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After The Rooster Crows

Mystery Trio

Rhythm Bomb

Upon first hearing Mystery Trio’s current album, it left a rather blank impression, with a feeling of not knowing what to make of it. Second outing however, the fuss surrounding this three-piece unit was fully understood. ‘After The Rooster Crows’ is a fitting title for the boys from Brazil’s album. An apt description of the contents inside because there is a sprightly feel to their rockin’ tunes; highlighted by first song, ‘We’re Gonna Have A Good Time’, and born to do this job, Elvis Martinatto, who sounds eager to get the festivities started judging by the faint hiccups and flickering hollers in his vocal delivery. For those expecting a wild, non-stop adrenalin ride of rockabilly, then think again, as Mystery Trio provide much variation in their overall sound, and evidenced by the reflective stroll ‘Just Awaitin’, for example. A huge sip of coffee is taken in the, ‘pinch yourself in order to believe it’ moment that is ‘Black Coffee’, brought to life by impressive vocals once more. ‘After The Rooster Crows’ is certainly a sophisticated album in the (modern) rockabilly world, and one that should be filed under the heading ‘grower’, due to the levels of detail hidden between its layers. But it’s also the restrained manner in which Mystery Trio deliver their material, only giving way, every now and then, with a desire to truly go wild (i.e. ‘Brunette To Blonde’). In addition to this, much respect is given between the trio where the vocals are often pushed to the fore, yet Beto Glaser’s electric guitar has a habit of creeping under the tripwire of said vocals without impeding its impact in any way (i.e. ‘Pretending Is A Game’). There are few immediate numbers, with ‘Call Me’ being one such song that will continue playing in your mind long after it’s finished, such are its addictive qualities. A trio from Brazil who suggest they’re in it for the long haul judging by the strength and depth of latest album ‘After The Rooster Crows’, which should still be spinning this time next year, and quite possibly the year after that.


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Old Cars, Tattoos, Bad Girls, Wild Guitars

Ati Edge and the Shadowbirds

Rhythm Bomb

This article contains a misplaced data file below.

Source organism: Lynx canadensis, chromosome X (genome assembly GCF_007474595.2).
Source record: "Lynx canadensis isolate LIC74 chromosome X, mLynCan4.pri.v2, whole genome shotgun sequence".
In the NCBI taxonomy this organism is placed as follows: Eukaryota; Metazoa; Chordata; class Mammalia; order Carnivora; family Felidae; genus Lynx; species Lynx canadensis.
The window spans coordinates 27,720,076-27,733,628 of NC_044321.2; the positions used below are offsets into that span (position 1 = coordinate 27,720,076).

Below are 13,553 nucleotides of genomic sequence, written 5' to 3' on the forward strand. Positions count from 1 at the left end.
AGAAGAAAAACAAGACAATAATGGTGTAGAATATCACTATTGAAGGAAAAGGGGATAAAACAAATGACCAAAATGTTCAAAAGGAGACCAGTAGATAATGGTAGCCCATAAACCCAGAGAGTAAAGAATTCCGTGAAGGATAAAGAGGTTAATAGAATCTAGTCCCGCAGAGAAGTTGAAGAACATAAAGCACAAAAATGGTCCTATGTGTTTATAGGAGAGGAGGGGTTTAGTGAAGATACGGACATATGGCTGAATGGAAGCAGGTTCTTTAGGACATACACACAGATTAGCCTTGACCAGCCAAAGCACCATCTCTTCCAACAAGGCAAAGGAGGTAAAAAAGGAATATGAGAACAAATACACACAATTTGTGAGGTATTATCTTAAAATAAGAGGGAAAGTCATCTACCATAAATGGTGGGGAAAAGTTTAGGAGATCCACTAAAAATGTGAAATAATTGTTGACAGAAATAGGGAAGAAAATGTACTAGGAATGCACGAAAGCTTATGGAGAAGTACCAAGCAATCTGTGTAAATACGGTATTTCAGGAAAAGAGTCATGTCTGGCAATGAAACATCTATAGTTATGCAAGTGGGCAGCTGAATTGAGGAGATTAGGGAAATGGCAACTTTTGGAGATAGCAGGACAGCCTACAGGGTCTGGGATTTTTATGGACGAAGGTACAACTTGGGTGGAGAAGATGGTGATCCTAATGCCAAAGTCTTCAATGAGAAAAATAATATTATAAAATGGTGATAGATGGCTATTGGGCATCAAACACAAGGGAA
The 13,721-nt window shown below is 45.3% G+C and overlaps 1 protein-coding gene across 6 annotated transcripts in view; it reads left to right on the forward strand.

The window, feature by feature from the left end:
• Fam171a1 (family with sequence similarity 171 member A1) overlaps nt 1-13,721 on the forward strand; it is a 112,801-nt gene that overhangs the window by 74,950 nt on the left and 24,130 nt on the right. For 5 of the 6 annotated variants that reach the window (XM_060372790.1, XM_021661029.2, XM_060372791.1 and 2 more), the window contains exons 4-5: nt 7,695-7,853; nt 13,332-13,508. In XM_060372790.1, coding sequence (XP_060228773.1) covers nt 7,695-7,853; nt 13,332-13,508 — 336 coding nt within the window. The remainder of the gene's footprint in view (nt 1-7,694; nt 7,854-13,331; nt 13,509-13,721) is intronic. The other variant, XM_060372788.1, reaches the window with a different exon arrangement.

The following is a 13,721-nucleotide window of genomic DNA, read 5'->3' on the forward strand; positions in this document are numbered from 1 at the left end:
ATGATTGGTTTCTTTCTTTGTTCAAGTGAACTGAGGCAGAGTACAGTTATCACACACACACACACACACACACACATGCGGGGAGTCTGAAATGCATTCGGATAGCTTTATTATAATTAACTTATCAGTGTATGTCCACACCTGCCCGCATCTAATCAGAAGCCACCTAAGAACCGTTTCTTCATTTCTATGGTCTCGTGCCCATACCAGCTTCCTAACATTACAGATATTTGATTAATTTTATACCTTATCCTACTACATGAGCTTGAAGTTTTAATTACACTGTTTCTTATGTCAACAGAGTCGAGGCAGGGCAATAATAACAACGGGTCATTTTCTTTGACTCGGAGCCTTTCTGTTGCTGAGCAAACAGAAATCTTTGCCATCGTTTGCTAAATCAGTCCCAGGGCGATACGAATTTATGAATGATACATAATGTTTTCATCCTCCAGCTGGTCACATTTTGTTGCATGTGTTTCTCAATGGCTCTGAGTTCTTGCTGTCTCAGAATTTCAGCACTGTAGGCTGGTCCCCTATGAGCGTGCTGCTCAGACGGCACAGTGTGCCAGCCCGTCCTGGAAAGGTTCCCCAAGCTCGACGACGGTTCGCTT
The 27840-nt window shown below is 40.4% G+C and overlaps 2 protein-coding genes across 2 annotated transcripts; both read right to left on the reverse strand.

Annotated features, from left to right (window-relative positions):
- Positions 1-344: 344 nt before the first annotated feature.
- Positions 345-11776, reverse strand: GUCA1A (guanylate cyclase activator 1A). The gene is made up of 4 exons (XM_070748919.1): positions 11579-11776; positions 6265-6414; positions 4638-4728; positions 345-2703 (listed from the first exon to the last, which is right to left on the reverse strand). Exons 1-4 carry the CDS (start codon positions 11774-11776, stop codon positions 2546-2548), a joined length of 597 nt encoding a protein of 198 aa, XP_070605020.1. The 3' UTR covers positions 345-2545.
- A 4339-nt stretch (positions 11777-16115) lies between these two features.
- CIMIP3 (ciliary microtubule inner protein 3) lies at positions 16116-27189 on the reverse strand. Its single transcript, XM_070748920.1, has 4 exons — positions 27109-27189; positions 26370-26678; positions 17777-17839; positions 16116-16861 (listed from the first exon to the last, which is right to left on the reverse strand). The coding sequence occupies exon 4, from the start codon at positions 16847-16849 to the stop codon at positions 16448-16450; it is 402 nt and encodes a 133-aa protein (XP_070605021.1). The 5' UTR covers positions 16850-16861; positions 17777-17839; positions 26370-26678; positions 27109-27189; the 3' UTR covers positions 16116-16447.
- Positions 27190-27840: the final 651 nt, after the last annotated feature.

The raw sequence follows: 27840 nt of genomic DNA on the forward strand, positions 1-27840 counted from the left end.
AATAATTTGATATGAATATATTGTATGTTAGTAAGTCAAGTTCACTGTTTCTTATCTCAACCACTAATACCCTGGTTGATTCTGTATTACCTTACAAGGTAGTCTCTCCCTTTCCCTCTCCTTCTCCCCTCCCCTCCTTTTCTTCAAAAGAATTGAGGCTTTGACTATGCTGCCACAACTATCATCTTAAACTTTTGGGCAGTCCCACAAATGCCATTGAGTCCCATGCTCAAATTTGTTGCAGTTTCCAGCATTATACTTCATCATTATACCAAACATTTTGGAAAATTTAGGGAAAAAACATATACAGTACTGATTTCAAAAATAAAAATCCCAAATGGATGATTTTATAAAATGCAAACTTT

More a one man show when you consider the number of roles performed by frontman, Ati Edge (no relation to another famous guitarist), who penned the 11 tracks on offer here, in addition to producing the record and designing the artwork gracing the album’s cover. No doubt tea making duties were also part of his brief when meeting up with fellow bandmates, The Shadowbirds, to record ‘Old Cars, Tattoos, Bad Girls, Wild Guitars’ because his work rate is without doubt impressive. Of course, Ati Edge wouldn’t be complete without Krista Kat on upright bass and Rolee Shine on drums in order to make these songs transmit to a wider audience. The psychobilly label can definitely be applied to this release; evident by the vocals that give the impression of a pre-soak in bourbon, and then left to marinate overnight, before setting to task the next day in a rather gruff manner. This, unfortunately, is also the album’s weakest link because after a period of time it all becomes a bit too much, due to a lack of variation in its overall expression. In its defence, ‘Old Cars, Tattoos, Bad Girls, Wild Guitars’ is an album free of pretence, with the notion that what you see is what you get, and there is nothing wrong with that. However, this particular long player would have best been served as a full instrumental, as this is where its most interesting aspects lie. Look no further than the album’s title track with Ati Edge and The Shadowbirds applying an engaging dark blend to the rhythm playing out this song, which is nicely spiced with a bit of Duane Eddy in terms of the guitar. ‘Let The Guitar Keep On Playin’ also packs a tasty, noirish beat, and offers the most complete song when taking the vocals into account. ‘Baddest Girl In Town’ pricks the interest somewhat with its hint of Stray Cats’ ‘Rock This Town’ during its intro. Once more it’s left to the instruments to grab the headlines with the rhythmically tight instrumental, ‘Hot Rod Racing’. With a little less stiffness in the vocal department, and perhaps a complete shift to an instrumental affair the next time Ati Edge and The Shadowbirds decide to record a follow up to ‘Old Cars, Tattoos, Bad Girls, Wild Guitars’, then the trio from Hungary could have one hell of an album on their hands.